University of South Carolina starting catcher Grayson Greiner will miss this weekend’s NCAA regional in Columbia after undergoing surgery Thursday morning for a torn meniscus. Coach Ray Tanner told reporters that the freshman suffered a torn lateral meniscus in his left knee during practice Wednesday afternoon.
“He was taking batting practice. It was an inside pitch. I was actually throwing. He kind of took a swing, maybe a check swing. His hips rotated and apparently his cleat got stuck…That was the only thing we could come up with, that his hips rotated but his foot didn’t, so it caused pressure on the knee and caused the tear,” Tanner explained.
University of South Carolina Sports Medicine orthopaedic surgeon Dr. Christopher Mazoué likely performed Greiner’s knee surgery. Tanner said that he was called shortly after the procedure. “It was a lateral meniscus tear – bucket-handle variety. He did well. He should respond quickly. If we’re fortunate enough to advance, he will probably be activated next weekend. Will he be able to catch? Unlikely. But his prognosis is “rehab tomorrow and you can go as you can tolerate the pain.”
Greiner tore the lateral meniscus of his left knee. To understand his injury, place your left thumb and index finger in the shape of the letter C. That is the lateral meniscus, sitting between the femur (thigh bone) and tibia (shin bone) on the outside of the knee. Now imagine a tear within that meniscus that extends all the way around but is attached in the very front and back (tips of your fingers). The inner torn part of the meniscus can flip back and forth within the knee, like the handle of a bucket.
Fans might wonder why the All-SEC Freshman catcher would need surgery immediately instead of playing through it until the end of the season. Meniscus tears usually don’t heal on their own, making surgery inevitable at some point. They typically occur with twisting maneuvers, such as swinging the bat. Any twisting motion would likely be very painful. Also, any deep knee flexion, such as squatting, would aggravate the tear. Catchers put their knees in that position hundreds of times a game.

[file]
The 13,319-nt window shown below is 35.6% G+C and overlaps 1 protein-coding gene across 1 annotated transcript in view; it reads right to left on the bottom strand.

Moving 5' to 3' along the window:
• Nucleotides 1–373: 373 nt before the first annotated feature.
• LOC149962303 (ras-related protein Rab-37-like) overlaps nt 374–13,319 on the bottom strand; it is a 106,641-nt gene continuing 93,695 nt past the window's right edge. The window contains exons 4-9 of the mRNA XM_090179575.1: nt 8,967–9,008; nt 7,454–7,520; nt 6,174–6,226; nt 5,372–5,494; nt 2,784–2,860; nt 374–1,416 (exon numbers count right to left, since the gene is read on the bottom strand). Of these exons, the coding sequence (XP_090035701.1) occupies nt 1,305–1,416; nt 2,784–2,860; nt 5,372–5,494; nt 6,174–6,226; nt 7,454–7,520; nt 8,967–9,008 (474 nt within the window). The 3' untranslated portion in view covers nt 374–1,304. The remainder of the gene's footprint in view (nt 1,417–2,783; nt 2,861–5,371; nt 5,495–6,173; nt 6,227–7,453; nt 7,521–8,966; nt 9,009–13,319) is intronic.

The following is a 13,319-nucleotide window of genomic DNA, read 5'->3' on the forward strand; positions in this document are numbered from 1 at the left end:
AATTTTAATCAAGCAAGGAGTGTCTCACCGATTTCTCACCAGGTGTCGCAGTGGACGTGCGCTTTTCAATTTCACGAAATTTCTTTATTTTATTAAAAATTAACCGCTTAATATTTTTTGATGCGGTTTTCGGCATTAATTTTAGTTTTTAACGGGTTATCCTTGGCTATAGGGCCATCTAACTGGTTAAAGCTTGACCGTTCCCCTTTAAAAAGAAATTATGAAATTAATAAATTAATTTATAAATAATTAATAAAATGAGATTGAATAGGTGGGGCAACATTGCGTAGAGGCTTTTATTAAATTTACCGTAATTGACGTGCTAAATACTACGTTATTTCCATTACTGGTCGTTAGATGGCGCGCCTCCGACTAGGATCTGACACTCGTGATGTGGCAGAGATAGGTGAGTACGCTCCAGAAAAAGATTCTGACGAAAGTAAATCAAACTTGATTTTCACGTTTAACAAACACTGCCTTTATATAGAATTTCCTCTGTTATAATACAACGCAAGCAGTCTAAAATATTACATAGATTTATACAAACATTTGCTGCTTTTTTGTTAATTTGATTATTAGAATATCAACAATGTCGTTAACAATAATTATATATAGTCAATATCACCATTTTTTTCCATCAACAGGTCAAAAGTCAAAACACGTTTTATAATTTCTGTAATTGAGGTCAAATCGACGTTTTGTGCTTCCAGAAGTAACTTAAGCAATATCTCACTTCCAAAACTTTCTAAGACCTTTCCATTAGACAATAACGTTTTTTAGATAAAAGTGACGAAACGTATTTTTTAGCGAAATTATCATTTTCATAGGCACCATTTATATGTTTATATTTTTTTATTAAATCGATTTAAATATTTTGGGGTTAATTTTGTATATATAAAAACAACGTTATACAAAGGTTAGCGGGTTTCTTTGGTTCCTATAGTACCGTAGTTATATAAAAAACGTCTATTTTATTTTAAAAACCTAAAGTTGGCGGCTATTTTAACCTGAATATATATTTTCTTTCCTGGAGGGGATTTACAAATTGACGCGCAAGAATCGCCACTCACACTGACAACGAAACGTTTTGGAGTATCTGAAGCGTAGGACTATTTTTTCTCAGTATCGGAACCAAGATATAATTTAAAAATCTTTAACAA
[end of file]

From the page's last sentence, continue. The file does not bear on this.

There are two surgical treatments for meniscus tears. Due to the location and pattern of most tears, the vast majority are trimmed out – what sports medicine surgeons call a partial meniscectomy. The surgeon looks in the knee with a scope and uses scissors and a shaver to remove the inner part catching between the bones, leaving the rim to remain as a shock absorber.
Recovery from a partial meniscectomy can be relatively quick. The surgeon usually allows full weight bearing. The athlete works to increase range of motion and strength of the knee while decreasing swelling. High-level athletes often return to sports in as little as two to four weeks, although they continue to improve for months. Certain functional movements, especially twisting and squatting, can be performed, although they are often difficult early.
The other treatment for meniscus tears is a repair, meaning that the surgeon sews the tear back together with stitches. A repair potentially saves the entire meniscus to serve as a shock absorber later in life, so it is ideal when possible. Unfortunately surgeons often find it necessary to protect the repair, by limiting weight on the leg and range of motion of the knee, in order to optimize the chance of healing. Recovery and return to sports take much longer, usually three to four months.
As of late Thursday afternoon, there was no official word on whether Greiner underwent a partial meniscectomy or meniscal repair. Tanner’s statement that his catcher could be activated next weekend suggests the surgeon trimmed part of the meniscus out. But his mentioning specifically that the tear was “the bucket-handle variety” suggests that the longer rehab period could be in play. A bucket-handle meniscus tear, by definition, is one of the types of tears that is, in fact, repairable.
Gamecocks fans might be surprised that a seemingly innocent swing of the bat could cause such a serious injury. Now those fans wait cautiously to see if Greiner’s knee heals enough to allow him to join his teammates on their quest for a third-straight national championship.
Note: The following post appears as a sports medicine column in the June 1, 2012 issue of The Post and Courier.